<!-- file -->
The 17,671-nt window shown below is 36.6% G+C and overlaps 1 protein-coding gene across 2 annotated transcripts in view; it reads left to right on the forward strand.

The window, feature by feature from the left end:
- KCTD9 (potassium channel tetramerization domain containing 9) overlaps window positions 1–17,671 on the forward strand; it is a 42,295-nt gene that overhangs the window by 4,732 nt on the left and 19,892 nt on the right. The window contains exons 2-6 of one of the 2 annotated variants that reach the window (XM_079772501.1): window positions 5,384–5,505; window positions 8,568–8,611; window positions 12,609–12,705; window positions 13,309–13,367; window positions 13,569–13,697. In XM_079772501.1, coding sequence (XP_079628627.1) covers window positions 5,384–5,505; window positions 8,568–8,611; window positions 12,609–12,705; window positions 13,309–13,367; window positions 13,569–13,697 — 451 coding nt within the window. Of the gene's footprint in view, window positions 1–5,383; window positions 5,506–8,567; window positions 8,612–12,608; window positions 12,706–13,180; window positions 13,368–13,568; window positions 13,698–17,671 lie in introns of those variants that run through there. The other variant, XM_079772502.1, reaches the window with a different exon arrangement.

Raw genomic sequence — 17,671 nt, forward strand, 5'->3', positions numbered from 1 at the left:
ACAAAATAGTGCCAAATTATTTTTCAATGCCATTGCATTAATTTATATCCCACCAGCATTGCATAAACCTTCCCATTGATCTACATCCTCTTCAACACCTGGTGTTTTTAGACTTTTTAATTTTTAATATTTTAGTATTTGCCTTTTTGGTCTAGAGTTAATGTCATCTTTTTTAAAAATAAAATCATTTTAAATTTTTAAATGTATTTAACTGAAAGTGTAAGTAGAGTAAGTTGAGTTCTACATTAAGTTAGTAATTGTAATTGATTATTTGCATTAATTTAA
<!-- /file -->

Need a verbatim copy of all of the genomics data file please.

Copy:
The 17,671-nt window shown below is 36.6% G+C and overlaps 1 protein-coding gene across 2 annotated transcripts in view; it reads left to right on the forward strand.

The window, feature by feature from the left end:
- KCTD9 (potassium channel tetramerization domain containing 9) overlaps window positions 1–17,671 on the forward strand; it is a 42,295-nt gene that overhangs the window by 4,732 nt on the left and 19,892 nt on the right. The window contains exons 2-6 of one of the 2 annotated variants that reach the window (XM_079772501.1): window positions 5,384–5,505; window positions 8,568–8,611; window positions 12,609–12,705; window positions 13,309–13,367; window positions 13,569–13,697. In XM_079772501.1, coding sequence (XP_079628627.1) covers window positions 5,384–5,505; window positions 8,568–8,611; window positions 12,609–12,705; window positions 13,309–13,367; window positions 13,569–13,697 — 451 coding nt within the window. Of the gene's footprint in view, window positions 1–5,383; window positions 5,506–8,567; window positions 8,612–12,608; window positions 12,706–13,180; window positions 13,368–13,568; window positions 13,698–17,671 lie in introns of those variants that run through there. The other variant, XM_079772502.1, reaches the window with a different exon arrangement.

Raw genomic sequence — 17,671 nt, forward strand, 5'->3', positions numbered from 1 at the left:
ACAAAATAGTGCCAAATTATTTTTCAATGCCATTGCATTAATTTATATCCCACCAGCATTGCATAAACCTTCCCATTGATCTACATCCTCTTCAACACCTGGTGTTTTTAGACTTTTTAATTTTTAATATTTTAGTATTTGCCTTTTTGGTCTAGAGTTAATGTCATCTTTTTTAAAAATAAAATCATTTTAAATTTTTAAATGTATTTAACTGAAAGTGTAAGTAGAGTAAGTTGAGTTCTACATTAAGTTAGTAATTGTAATTGATTATTTGCATTAATTTAA